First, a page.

If you were ranking forms of writing likely to inspire a teenager to do more of his own writing, poetry would probably be dead last. Yet, were it not for a freshman poetry class, one Verona High School senior might never have found himself onstage as a rapper. A rapper determined to be a voice of positive change and not that of mindless violence.
Canberk Oguz (his name is actually pronounced something like JON-bek Ohz) was born in Turkey and emigrated to the U.S. with his family when he was a toddler. They lived in Clifton for a time, and moved to Verona in 2005. In his freshman year at VHS, the school held an emotional assembly on Ryan Halligan, a Vermont teenager who committed suicide after relentless bullying. After the assembly, Oguz was handed a poetry assigment and the verbal floodgates opened.
“I went into poetry for a few months,” he recalls. “I wrote a really long one and my friends said, ‘Why don’t you do a rap about it?’ ”
Oguz started listening to a lot of rap music and discovered pretty quickly that most of it wasn’t worth recording. But a few rappers, like Macklemore and Lupe Fiasco, provided inspiration and a belief that the music could serve other purposes. He wrote songs like “Old Friend” about the havoc that drugs can wreak on a teenage life:
“Changes, for better or for worse;
Inevitably happen but for me it really hurts;
We used to be so chill, the embodiment of life;
But then you started popping pills and you threw away your life.”
But some of his songs–and his rap persona–are rooted in events that happened miles and decades away from Verona. In 1864, Russian soldiers exterminated or exiled an ethnic group called the Ubykh from the eastern side of the Black Sea, an area now dominated by the Russia city of Sochi, site of the 2014 Winter Olympics. Many of those who escaped wound up in Turkey, Oguz’ ancestors among them. As a rapper, Oguz calls himself “Son Of Sochi” and his YouTube channel displays a graphic meant to convey that he does not believe that a major athletic event should be taking place in that city. “You wouldn’t hold the World Cup in Auschwitz”, he says tersely. Every. May 21, the date on which the last Ubykhs were driven from Sochi, he goes to the Russian consulate in New York City to protest and to call on the United Nations to recognize Russia’s actions as genocide.
While the teenager says that his political views are neither right nor left, he believes in the need to point out when wrongs need to be righted. Here’s an excerpt from “Domestic Business”, a song he performs in the video below.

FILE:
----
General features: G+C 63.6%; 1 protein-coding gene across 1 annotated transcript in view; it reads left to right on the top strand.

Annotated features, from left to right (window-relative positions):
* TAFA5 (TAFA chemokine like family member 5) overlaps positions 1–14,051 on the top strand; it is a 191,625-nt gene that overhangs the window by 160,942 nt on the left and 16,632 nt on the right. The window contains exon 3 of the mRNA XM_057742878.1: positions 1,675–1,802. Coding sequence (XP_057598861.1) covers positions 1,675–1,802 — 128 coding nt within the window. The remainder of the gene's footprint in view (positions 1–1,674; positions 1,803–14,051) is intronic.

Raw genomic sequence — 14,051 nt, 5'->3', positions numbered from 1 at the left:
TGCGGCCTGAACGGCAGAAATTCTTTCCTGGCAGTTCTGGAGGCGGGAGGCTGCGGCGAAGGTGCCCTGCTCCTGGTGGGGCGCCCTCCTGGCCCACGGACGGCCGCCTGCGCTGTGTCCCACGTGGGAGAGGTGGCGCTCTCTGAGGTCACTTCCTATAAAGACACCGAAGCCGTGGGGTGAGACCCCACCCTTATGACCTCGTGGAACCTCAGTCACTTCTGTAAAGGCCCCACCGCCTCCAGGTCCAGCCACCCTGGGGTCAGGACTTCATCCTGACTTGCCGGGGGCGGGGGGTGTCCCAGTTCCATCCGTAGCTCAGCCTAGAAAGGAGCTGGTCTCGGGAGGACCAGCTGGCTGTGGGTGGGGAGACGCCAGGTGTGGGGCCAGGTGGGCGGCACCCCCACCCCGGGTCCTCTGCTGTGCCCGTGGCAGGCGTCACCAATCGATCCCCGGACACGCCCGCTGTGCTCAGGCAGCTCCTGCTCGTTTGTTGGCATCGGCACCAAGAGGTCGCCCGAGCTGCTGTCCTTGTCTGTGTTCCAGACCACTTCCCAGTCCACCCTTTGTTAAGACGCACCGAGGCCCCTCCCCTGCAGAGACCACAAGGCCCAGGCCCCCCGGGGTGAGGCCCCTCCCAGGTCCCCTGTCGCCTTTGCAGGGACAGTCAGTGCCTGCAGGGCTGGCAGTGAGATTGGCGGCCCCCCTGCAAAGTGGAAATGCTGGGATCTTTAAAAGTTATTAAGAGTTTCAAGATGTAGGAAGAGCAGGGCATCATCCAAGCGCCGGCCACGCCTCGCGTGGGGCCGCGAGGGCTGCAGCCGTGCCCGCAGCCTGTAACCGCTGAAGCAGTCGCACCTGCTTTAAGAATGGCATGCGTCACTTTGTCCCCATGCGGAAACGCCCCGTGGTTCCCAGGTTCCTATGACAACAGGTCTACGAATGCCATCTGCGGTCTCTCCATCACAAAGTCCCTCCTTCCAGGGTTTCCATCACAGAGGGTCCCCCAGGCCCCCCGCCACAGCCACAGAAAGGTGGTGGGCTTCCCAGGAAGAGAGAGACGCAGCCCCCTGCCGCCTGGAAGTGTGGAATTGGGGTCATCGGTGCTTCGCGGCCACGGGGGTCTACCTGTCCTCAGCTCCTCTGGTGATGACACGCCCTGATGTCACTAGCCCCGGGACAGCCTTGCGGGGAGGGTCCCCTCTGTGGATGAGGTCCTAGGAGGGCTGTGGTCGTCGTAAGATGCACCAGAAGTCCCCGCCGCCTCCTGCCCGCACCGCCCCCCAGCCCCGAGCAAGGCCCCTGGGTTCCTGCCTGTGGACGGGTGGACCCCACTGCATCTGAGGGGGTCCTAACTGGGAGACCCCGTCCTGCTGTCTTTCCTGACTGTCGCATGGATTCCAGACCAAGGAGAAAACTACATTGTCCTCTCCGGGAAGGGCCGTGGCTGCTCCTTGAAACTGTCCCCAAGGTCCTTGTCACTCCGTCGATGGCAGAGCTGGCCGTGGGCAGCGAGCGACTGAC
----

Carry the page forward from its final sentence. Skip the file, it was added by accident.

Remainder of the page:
“Acts of violence, calls of distress;
Hatred from silence, political unrest;
Stand in defiance, hand upon chest;
Lessen reliance, begin the conquest”
Oguz says his New Year’s resolution was to perform as a solo artist in as many places as possible this year. He’s already been at Talent Night and at the Cops & Rockers show. In addition, he’ll be performing with an Ubykh dance group and as Jack Zachowski in the VHS spring musical “Fame”. He’s got an offer to record in the studio of Verona musician George Cortese and he hopes to enter “Old Friend” in Shout Down Drugs, a contest sponsored by the Partnership for a Drug-Free New Jersey.
“If I stop one person from doing drugs or going into a gang,” says Oguz, “I couldn’t ask for more.”
Hello, I would like to clarify the facts. The May 21st protest is for the circassian genocide and the circassian people that reside in the Caucasus of Russia. Canberk is karachay, also Turkish decendent. He gave u wrong information. His not from Sochi,also his jumping on the No Sochi olympics bandwagon and his against the 2014 Winter Olympics.
just go on google and google Circassians.
There is much more to say about the Circassian people, and indeed volumes have been written about them and their struggles. I needed to compress several centuries of geopolitical turmoil into one paragraph for a readership largely not from that region and chose to present the information the way I did. Canberk does not, as I make clear in the story, claim to be from Sochi. There are many groups around the U.S. that call themselves the “Sons Of” or “Daughters Of” something to show their solidarity with a group or a cause. His rap name should be read in that light.
Correction….I’m not karachay. I’m Ubykh (I would Know). I have no Turkish blood though I was born there. And I did not give her wrong information =D
kay, please do not discourage anyone from their political discourse. canberk is circassian, an active one at that. his work is appreciated and there is no need to potentially detract people from a movement with your harsh words. thanks canberk